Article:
We also love to get out in nature and explore the splendor that awaits us. In the pictures below, students from Plant High enjoy a day at the Suncoast Youth Conservation Center where we participated in fishing and kayaking clinics and learned about protecting our local estuarine species.

Plant High students

A day of adventure focused on the importance of our beautiful estuaries!

As I head out for two weeks on NOAA Ship Oregon II, I am leaving my classroom and students behind but I know that the value of what I will bring back to them far outweighs the short time I will be away. I hope through my experience my students will see that you are never too old to learn something new and that even the teacher can improve her knowledge.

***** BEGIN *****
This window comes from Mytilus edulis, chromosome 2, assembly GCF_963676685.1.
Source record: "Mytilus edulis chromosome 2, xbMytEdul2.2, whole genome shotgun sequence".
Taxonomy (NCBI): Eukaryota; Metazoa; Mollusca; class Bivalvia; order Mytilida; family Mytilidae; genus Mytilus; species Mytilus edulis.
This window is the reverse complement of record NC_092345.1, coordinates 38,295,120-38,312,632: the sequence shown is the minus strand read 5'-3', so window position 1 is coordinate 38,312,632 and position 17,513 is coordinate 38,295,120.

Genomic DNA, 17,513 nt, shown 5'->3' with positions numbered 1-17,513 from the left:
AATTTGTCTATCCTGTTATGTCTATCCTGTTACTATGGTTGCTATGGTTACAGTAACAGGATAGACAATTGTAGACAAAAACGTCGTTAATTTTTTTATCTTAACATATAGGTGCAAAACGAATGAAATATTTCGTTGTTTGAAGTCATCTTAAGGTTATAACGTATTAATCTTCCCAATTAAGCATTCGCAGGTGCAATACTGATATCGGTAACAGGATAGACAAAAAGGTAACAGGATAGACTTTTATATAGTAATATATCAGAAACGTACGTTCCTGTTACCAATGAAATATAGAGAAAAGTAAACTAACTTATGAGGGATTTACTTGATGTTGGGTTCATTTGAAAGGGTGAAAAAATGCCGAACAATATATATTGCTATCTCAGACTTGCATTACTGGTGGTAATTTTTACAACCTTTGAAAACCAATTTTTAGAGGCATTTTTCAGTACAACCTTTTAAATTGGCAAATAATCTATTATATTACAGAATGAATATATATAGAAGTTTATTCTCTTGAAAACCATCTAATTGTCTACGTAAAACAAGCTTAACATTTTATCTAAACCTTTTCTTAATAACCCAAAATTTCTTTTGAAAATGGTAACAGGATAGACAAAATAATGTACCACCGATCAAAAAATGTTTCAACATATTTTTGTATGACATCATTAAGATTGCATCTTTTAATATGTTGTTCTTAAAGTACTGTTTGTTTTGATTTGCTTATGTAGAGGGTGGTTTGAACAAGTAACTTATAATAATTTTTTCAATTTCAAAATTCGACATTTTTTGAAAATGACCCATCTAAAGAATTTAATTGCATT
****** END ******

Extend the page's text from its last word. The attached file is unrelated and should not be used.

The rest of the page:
I am eager to develop first-hand experience with the technology and research methods currently being used to study the ocean. I look forward to meeting the scientists and the crew of my ship and learning about all of the career opportunities that are available to my students through NOAA. I am ready to turn my NOAA education into lessons that will benefit my students and infuse my curriculum with new life.

I cannot wait to see the beautiful sunsets over the gulf and maybe I’ll even catch a few sunrises. I am hoping for the occasional visit from a whale, a dolphin, or a sea turtle. Who knows? Maybe I will even get a chance to see a few of my favorite ornithological species!

Counting down … 12 days to go.

Fair Winds! 

Today’s Shout Out: To Mr. Johnny Bush (Plant High School Principal), Mr. Larry Plank (SDHC Director of STEM), and Mr. Dan McFarland (SDHC Science Supervisor) for all of their support in making this trip possible for me.